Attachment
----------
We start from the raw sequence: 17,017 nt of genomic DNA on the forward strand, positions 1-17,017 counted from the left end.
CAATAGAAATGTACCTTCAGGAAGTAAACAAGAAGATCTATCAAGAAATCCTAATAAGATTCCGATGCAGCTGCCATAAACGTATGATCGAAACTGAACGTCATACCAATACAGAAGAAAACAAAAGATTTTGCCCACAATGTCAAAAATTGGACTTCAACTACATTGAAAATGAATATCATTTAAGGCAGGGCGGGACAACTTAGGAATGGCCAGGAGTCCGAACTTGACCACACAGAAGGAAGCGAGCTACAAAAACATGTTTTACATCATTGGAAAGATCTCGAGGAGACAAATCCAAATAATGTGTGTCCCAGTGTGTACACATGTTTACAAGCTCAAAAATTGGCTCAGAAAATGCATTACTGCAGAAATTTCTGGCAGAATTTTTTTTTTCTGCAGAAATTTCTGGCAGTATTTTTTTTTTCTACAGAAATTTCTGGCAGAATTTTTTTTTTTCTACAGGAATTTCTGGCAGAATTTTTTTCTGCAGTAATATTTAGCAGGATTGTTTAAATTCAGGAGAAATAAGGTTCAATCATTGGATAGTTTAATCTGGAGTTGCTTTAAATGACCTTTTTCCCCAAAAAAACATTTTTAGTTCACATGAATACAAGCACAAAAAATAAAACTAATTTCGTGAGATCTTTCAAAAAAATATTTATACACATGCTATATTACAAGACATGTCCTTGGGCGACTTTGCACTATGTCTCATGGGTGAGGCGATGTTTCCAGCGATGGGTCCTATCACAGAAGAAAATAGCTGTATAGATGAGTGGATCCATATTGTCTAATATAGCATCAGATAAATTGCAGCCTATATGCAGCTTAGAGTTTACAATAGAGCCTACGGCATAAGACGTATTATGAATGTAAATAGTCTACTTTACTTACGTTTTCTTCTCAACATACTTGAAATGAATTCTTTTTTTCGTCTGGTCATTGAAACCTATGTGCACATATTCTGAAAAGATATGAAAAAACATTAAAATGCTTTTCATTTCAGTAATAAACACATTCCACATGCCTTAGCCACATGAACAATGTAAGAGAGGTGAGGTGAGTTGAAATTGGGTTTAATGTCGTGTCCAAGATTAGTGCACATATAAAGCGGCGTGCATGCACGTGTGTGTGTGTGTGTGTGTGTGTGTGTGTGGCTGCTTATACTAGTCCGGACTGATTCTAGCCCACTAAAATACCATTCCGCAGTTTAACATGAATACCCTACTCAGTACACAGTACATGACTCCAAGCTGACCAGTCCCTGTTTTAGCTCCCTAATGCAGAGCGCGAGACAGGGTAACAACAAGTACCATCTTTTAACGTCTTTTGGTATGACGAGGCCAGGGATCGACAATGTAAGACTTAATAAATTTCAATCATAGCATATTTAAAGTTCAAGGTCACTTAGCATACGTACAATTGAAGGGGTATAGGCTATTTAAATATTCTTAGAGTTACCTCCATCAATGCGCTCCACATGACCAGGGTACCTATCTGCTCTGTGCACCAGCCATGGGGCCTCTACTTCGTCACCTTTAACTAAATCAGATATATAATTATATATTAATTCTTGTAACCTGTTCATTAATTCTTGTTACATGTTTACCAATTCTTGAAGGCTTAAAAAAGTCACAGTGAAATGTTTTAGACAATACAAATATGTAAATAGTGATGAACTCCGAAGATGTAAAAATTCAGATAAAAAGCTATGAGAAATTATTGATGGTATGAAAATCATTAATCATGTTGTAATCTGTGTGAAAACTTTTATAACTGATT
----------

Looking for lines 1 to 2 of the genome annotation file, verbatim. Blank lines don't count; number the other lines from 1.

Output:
We start from the raw sequence: 17,017 nt of genomic DNA on the forward strand, positions 1-17,017 counted from the left end.
CAATAGAAATGTACCTTCAGGAAGTAAACAAGAAGATCTATCAAGAAATCCTAATAAGATTCCGATGCAGCTGCCATAAACGTATGATCGAAACTGAACGTCATACCAATACAGAAGAAAACAAAAGATTTTGCCCACAATGTCAAAAATTGGACTTCAACTACATTGAAAATGAATATCATTTAAGGCAGGGCGGGACAACTTAGGAATGGCCAGGAGTCCGAACTTGACCACACAGAAGGAAGCGAGCTACAAAAACATGTTTTACATCATTGGAAAGATCTCGAGGAGACAAATCCAAATAATGTGTGTCCCAGTGTGTACACATGTTTACAAGCTCAAAAATTGGCTCAGAAAATGCATTACTGCAGAAATTTCTGGCAGAATTTTTTTTTTCTGCAGAAATTTCTGGCAGTATTTTTTTTTTCTACAGAAATTTCTGGCAGAATTTTTTTTTTTCTACAGGAATTTCTGGCAGAATTTTTTTCTGCAGTAATATTTAGCAGGATTGTTTAAATTCAGGAGAAATAAGGTTCAATCATTGGATAGTTTAATCTGGAGTTGCTTTAAATGACCTTTTTCCCCAAAAAAACATTTTTAGTTCACATGAATACAAGCACAAAAAATAAAACTAATTTCGTGAGATCTTTCAAAAAAATATTTATACACATGCTATATTACAAGACATGTCCTTGGGCGACTTTGCACTATGTCTCATGGGTGAGGCGATGTTTCCAGCGATGGGTCCTATCACAGAAGAAAATAGCTGTATAGATGAGTGGATCCATATTGTCTAATATAGCATCAGATAAATTGCAGCCTATATGCAGCTTAGAGTTTACAATAGAGCCTACGGCATAAGACGTATTATGAATGTAAATAGTCTACTTTACTTACGTTTTCTTCTCAACATACTTGAAATGAATTCTTTTTTTCGTCTGGTCATTGAAACCTATGTGCACATATTCTGAAAAGATATGAAAAAACATTAAAATGCTTTTCATTTCAGTAATAAACACATTCCACATGCCTTAGCCACATGAACAATGTAAGAGAGGTGAGGTGAGTTGAAATTGGGTTTAATGTCGTGTCCAAGATTAGTGCACATATAAAGCGGCGTGCATGCACGTGTGTGTGTGTGTGTGTGTGTGTGTGTGTGGCTGCTTATACTAGTCCGGACTGATTCTAGCCCACTAAAATACCATTCCGCAGTTTAACATGAATACCCTACTCAGTACACAGTACATGACTCCAAGCTGACCAGTCCCTGTTTTAGCTCCCTAATGCAGAGCGCGAGACAGGGTAACAACAAGTACCATCTTTTAACGTCTTTTGGTATGACGAGGCCAGGGATCGACAATGTAAGACTTAATAAATTTCAATCATAGCATATTTAAAGTTCAAGGTCACTTAGCATACGTACAATTGAAGGGGTATAGGCTATTTAAATATTCTTAGAGTTACCTCCATCAATGCGCTCCACATGACCAGGGTACCTATCTGCTCTGTGCACCAGCCATGGGGCCTCTACTTCGTCACCTTTAACTAAATCAGATATATAATTATATATTAATTCTTGTAACCTGTTCATTAATTCTTGTTACATGTTTACCAATTCTTGAAGGCTTAAAAAAGTCACAGTGAAATGTTTTAGACAATACAAATATGTAAATAGTGATGAACTCCGAAGATGTAAAAATTCAGATAAAAAGCTATGAGAAATTATTGATGGTATGAAAATCATTAATCATGTTGTAATCTGTGTGAAAACTTTTATAACTGATT